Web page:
It’s been 143 days since this all began. March 12th was my last dinner inside an actual restaurant. It was in Los Angeles. Each time one of us got up for a restroom break from our long, conversation-filled dinner in the very crowded, fun and noisy Del Rae restaurant, we’d come back with more news streaming on the TV in the bar. NBA player contracts COVID-19. NBA season cancelled. NCAA tournament will be played without fans.The storm has arrived. These were the first gusts.
The next day we traveled to San Diego by car in a torrential downpour, almost metaphorical. We drove past a cruise ship being offloaded of passengers for quarantine at the San Diego Naval Base. It’s weird watching the news being played out in front of you in real life.The clouds were turning darker, the winds were increasing. Our ship was beginning to pitch and roll. We had reports of the storm developing in places as far as away as China and Italy, and it sounded furious, but still theoretical … for us. That was no longer the case. It was arriving and it was beginning to look everything like the “storm of the century” being talked about.
We arrived at the airport and reluctantly turned in our rental car thinking it might be our only way home from San Diego to Ann Arbor. Just as we were boarding our Detroit bound flight, the President came on every monitor in the airport to declare a national emergency, announcing the suspension of flights from Europe. We held our breath as we passed by the monitor in our boarding line, just waiting for the declaration that domestic flights were also being suspended. Thankfully, that order did not come.The storm was loud and intensifying.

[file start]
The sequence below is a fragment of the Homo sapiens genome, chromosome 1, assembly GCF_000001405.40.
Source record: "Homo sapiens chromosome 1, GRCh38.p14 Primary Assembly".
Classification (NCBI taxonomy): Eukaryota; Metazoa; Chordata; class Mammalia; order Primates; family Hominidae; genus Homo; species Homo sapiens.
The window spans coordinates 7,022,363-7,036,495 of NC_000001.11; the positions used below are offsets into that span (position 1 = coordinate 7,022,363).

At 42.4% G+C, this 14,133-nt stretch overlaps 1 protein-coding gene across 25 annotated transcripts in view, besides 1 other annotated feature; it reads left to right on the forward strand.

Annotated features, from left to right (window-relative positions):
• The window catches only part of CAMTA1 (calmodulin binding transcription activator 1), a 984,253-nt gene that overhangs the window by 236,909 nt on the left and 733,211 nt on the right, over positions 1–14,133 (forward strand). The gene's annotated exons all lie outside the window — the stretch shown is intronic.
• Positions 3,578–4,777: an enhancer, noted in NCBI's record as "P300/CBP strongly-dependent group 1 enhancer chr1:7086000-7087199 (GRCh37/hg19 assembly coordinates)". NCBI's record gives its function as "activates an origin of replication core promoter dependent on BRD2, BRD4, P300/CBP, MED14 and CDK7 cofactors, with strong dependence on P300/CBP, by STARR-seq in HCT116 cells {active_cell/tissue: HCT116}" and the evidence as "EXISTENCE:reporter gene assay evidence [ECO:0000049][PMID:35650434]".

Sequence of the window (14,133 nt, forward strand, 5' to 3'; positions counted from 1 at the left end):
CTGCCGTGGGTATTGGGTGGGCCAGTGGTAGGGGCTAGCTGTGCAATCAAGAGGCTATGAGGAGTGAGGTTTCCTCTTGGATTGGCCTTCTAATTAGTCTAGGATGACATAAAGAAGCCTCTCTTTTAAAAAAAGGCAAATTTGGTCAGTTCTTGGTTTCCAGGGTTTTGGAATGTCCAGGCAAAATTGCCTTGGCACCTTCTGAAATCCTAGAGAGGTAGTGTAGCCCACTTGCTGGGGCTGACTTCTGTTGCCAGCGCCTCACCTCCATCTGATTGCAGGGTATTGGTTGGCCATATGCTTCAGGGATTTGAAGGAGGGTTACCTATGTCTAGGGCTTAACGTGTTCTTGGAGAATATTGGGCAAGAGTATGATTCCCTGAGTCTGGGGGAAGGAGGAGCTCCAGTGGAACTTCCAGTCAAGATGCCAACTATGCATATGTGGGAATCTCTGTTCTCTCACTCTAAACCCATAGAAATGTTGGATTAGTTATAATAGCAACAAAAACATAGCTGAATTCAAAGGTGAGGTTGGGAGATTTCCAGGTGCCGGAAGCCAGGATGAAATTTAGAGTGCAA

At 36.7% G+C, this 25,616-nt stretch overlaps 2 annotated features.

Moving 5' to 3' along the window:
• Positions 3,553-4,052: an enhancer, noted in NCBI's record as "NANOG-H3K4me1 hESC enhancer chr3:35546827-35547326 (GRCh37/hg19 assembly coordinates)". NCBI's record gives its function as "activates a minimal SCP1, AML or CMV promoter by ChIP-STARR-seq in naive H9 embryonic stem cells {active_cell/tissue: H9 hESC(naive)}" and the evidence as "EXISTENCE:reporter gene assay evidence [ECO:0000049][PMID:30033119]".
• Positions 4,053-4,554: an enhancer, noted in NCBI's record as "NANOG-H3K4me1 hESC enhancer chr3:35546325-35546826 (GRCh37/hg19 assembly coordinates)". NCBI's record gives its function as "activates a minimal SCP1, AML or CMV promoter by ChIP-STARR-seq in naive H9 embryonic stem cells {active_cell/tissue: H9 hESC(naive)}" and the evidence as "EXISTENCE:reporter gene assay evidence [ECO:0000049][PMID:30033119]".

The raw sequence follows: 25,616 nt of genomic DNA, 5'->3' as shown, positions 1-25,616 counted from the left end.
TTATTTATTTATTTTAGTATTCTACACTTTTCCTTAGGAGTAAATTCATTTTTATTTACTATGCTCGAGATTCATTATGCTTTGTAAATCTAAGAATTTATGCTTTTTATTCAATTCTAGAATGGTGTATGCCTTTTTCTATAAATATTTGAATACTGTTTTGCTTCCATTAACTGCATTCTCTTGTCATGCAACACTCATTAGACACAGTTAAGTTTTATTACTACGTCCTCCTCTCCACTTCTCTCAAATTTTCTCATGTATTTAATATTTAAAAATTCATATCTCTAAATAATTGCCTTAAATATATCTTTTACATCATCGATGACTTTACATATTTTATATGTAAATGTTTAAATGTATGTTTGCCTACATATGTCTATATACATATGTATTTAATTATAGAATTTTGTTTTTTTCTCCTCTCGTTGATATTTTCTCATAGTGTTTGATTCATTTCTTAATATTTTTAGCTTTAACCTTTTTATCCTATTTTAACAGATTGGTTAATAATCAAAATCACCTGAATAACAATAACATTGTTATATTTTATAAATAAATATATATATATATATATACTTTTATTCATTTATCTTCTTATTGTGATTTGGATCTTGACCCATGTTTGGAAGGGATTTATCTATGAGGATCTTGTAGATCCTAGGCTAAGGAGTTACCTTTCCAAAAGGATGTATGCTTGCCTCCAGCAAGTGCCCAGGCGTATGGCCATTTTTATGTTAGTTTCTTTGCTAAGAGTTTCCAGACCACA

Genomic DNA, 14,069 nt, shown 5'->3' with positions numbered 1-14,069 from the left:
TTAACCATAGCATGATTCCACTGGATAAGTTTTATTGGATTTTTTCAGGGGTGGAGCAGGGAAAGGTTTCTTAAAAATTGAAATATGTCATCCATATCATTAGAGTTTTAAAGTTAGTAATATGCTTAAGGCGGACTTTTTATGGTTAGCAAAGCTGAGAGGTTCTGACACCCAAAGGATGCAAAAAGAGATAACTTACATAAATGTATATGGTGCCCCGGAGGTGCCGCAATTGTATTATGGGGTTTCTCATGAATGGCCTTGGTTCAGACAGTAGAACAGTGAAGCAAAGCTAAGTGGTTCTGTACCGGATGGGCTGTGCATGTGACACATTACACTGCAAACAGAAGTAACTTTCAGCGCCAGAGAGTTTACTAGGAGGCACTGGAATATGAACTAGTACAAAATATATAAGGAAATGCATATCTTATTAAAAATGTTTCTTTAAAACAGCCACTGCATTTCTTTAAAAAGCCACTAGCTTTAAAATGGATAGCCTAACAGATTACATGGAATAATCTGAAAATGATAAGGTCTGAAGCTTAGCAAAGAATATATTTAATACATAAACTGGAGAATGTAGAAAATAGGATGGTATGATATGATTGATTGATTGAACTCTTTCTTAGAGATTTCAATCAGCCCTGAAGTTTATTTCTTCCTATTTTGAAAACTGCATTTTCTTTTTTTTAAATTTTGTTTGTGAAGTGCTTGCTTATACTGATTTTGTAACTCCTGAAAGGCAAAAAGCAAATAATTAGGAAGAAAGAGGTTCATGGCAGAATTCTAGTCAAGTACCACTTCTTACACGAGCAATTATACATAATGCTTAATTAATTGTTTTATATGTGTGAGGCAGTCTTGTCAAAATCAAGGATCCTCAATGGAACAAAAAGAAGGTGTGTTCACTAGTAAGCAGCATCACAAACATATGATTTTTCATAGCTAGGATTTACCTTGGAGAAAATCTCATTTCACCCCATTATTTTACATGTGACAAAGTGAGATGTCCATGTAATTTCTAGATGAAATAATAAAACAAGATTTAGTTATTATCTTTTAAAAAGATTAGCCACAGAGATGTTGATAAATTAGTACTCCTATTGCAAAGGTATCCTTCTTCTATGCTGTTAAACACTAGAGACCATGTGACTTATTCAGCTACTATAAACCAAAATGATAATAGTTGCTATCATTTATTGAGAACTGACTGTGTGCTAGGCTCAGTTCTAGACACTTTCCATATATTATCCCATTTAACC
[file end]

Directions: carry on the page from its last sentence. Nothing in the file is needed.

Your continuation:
We gathered key Menlo leaders on Monday morning, March 16th and decided on quick, decisive actions. Cuts in pay, cuts in hours, all hands on-deck for current clients and the search for new ones. Basic operations must continue. Prudent marketing activities would still make sense. Later that day we gathered the whole team. We shared the news. We told them this was too big for us to handle by ourselves. We would do what we could to save the company.Our little ship, Menlo Innovations, was now being thrashed about in a storm that felt global in nature, not a local one that would soon pass and yield sunny skies the next day.
A week later we were all sent home … 100% remote, by Governor’s order. Only a designated few can enter for operations essential to the business. We were as well prepared as we could be, but the swiftness of the actions that followed were breathtaking.We hit the shoal and we were tossed about inside the humble ship that had been our haven for so long. It broke wide open but held together and we were now stranded but safe. Water was in places it had never been before, and it felt for a moment like pure mayhem, but we could see that we survived and would live to see another day.